Quote:
On a side note, I am also hashing out heavy horse companies based on the same principle. Though each 6 man demi-lance consists of four men-at-arms with two mounted archers.


This is probably way too heavy. Men-at-arms were heavy remember? Not just in terms of the armor they had in their full combat configuration (some lords even required a "covered horse"), but also in the logistical tail they had to bring along to keep themselves and their fighting gear in top condition. So by the mid-14th century the man-at-arms was almost always outnumbered by his lighter support troops in any given lance or company. The English lance had one man-at-arms per three archers by default but when money was short this was sometimes changed to one man-at-arms per four or even five archers in order to put a larger number of additional men for less additional expense. In the end, this seemed to have some undesirable effects, so the composition of the lance became a bit heavier once again--but this was not accomplished by adding another man-at-arms, but rather by adding a billman to make a five-man lance (thus making a lance consist of a man-at-arms, a billman, and three archers) because the billman allowed the addition one heavy infantryman without the expense of a man-at-arms's warhorse.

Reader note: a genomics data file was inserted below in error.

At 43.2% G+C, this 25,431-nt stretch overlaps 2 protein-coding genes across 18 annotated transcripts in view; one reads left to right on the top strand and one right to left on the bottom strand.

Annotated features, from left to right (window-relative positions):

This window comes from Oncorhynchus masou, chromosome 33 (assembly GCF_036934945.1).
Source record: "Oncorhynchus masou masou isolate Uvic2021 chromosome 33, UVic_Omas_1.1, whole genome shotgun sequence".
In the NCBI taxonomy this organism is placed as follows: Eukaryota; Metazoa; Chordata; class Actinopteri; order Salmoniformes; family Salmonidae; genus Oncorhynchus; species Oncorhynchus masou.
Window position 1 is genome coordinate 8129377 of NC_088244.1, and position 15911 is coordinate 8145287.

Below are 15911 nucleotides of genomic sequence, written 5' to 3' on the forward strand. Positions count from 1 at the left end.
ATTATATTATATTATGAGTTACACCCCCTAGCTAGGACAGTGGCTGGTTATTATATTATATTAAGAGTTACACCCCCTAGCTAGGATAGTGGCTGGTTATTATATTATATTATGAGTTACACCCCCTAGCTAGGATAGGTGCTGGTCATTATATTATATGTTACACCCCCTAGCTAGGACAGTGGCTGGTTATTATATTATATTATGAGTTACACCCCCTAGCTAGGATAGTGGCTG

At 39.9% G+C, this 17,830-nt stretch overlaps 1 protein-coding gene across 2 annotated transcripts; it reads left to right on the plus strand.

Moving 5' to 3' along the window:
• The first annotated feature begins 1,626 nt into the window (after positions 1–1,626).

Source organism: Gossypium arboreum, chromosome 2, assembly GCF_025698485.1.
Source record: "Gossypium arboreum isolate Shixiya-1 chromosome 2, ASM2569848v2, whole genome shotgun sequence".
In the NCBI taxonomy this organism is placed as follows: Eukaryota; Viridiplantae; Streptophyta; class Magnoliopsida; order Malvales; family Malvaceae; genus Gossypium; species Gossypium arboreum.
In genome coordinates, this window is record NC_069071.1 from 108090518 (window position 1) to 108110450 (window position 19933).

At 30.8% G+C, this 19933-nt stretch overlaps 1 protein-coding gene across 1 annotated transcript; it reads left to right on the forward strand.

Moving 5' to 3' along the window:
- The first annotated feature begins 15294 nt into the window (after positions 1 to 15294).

Note, also, that "demi-lance" can be potentially confusing because it's also a 16th-century term for an armored lancer who was nevertheless not as heavily equipped as a man-at-arms/gendarme (usually lacking the man-at-arms's horse armor and wearing a three-quarters or half armor instead of the man-at-arms's full harness).

Another issue is . . . well, why must the horse and foot companies be separated? Considering the usual medieval preference for mixed companies, isn't it more likely that the company is made up of, say, six-man lances consisting of a man-at-arms, two mounted archers*, two pikemen, and a foot archer/crossbowman? In fact, this kind of composition was used in Burgundian companies under the 1471 Ordonnance (100 lances per company, each made up of one mounted man-at-arms, a non-combatant page, a coustilier (consider this a lighter and cheaper counterpart to the man-at-arms), three mounted archers, and three infantrymen (normally a crossbowman, a handgunner, and a pikeman).


*) You may know this already, but just in case: by this time the mounted archer could still be a mounted infantryman with nothing more than rudimentary horsemanship skills, or he could have been a hybrid who fought on foot in major actions but could act as ad hoc light cavalry with swords or light lances for scouting, raiding, and other long-range strategic duties. Men-at-arms in this period often stripped down into lighter armor for handling the same kinds of light cavalry duties, and many obviously thought it would be nice if their support troops could help them out a little bit here.